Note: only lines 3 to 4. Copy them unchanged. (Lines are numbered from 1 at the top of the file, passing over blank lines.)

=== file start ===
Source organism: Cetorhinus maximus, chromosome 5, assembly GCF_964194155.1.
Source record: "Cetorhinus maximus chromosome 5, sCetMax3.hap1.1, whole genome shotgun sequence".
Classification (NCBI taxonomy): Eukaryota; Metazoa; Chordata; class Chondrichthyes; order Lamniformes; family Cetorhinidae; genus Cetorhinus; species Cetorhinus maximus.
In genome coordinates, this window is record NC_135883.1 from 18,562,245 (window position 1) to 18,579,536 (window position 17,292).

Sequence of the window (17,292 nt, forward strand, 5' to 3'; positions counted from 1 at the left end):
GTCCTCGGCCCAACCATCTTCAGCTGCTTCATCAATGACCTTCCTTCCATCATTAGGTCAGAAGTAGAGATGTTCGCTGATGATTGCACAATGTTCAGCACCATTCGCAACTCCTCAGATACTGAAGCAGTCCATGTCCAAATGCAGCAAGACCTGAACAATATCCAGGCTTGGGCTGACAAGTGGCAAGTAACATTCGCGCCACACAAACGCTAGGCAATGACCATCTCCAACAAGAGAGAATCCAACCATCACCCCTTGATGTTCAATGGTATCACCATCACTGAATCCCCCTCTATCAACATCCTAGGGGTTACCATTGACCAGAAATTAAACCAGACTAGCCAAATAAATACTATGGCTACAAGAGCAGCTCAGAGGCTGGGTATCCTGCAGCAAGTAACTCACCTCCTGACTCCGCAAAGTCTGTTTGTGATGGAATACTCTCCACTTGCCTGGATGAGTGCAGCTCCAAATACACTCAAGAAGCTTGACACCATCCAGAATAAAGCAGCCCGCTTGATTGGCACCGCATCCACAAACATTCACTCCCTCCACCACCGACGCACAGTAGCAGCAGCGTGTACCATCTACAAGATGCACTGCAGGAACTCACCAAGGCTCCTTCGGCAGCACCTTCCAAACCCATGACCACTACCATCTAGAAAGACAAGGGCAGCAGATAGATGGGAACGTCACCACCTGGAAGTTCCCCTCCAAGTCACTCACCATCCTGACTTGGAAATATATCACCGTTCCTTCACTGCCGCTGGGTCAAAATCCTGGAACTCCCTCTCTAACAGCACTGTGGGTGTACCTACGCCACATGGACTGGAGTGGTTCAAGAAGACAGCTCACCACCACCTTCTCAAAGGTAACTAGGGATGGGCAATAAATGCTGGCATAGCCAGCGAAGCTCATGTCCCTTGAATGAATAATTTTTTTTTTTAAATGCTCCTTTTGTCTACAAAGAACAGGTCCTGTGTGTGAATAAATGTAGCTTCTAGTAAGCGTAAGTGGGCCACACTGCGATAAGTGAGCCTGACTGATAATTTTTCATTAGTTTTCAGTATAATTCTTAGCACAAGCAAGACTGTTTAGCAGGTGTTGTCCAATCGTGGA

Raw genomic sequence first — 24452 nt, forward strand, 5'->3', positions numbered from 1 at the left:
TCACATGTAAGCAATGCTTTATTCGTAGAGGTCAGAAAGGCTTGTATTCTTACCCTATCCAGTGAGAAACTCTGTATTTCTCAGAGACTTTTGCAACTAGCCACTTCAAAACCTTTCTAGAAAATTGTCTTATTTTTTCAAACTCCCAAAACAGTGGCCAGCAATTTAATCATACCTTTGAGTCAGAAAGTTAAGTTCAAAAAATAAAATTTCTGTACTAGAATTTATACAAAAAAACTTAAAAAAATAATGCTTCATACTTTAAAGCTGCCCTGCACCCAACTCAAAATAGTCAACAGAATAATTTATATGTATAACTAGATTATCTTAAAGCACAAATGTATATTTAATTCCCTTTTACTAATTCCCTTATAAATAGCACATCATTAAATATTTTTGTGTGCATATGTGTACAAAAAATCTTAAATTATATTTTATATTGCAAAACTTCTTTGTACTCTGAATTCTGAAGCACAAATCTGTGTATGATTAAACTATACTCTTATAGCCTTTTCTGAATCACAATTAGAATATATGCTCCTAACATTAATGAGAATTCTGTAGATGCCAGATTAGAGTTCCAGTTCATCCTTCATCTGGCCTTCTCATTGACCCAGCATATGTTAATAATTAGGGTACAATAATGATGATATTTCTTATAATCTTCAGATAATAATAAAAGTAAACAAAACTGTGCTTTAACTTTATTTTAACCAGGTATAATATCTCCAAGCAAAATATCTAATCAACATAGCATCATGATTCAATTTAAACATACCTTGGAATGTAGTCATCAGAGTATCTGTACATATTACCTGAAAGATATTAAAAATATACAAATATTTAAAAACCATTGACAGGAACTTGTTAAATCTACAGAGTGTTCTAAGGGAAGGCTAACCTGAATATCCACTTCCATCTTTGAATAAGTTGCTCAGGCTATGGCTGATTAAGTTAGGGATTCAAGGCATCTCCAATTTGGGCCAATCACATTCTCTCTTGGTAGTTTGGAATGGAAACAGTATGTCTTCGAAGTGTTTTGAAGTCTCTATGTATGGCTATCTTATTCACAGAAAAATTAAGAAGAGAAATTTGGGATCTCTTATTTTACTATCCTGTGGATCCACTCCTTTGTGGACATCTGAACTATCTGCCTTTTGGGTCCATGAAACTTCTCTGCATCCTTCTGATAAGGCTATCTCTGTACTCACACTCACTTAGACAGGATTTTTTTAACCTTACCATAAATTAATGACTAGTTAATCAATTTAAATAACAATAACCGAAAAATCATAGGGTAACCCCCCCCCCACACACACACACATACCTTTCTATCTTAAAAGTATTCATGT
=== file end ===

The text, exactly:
Classification (NCBI taxonomy): Eukaryota; Metazoa; Chordata; class Chondrichthyes; order Lamniformes; family Cetorhinidae; genus Cetorhinus; species Cetorhinus maximus.
In genome coordinates, this window is record NC_135883.1 from 18,562,245 (window position 1) to 18,579,536 (window position 17,292).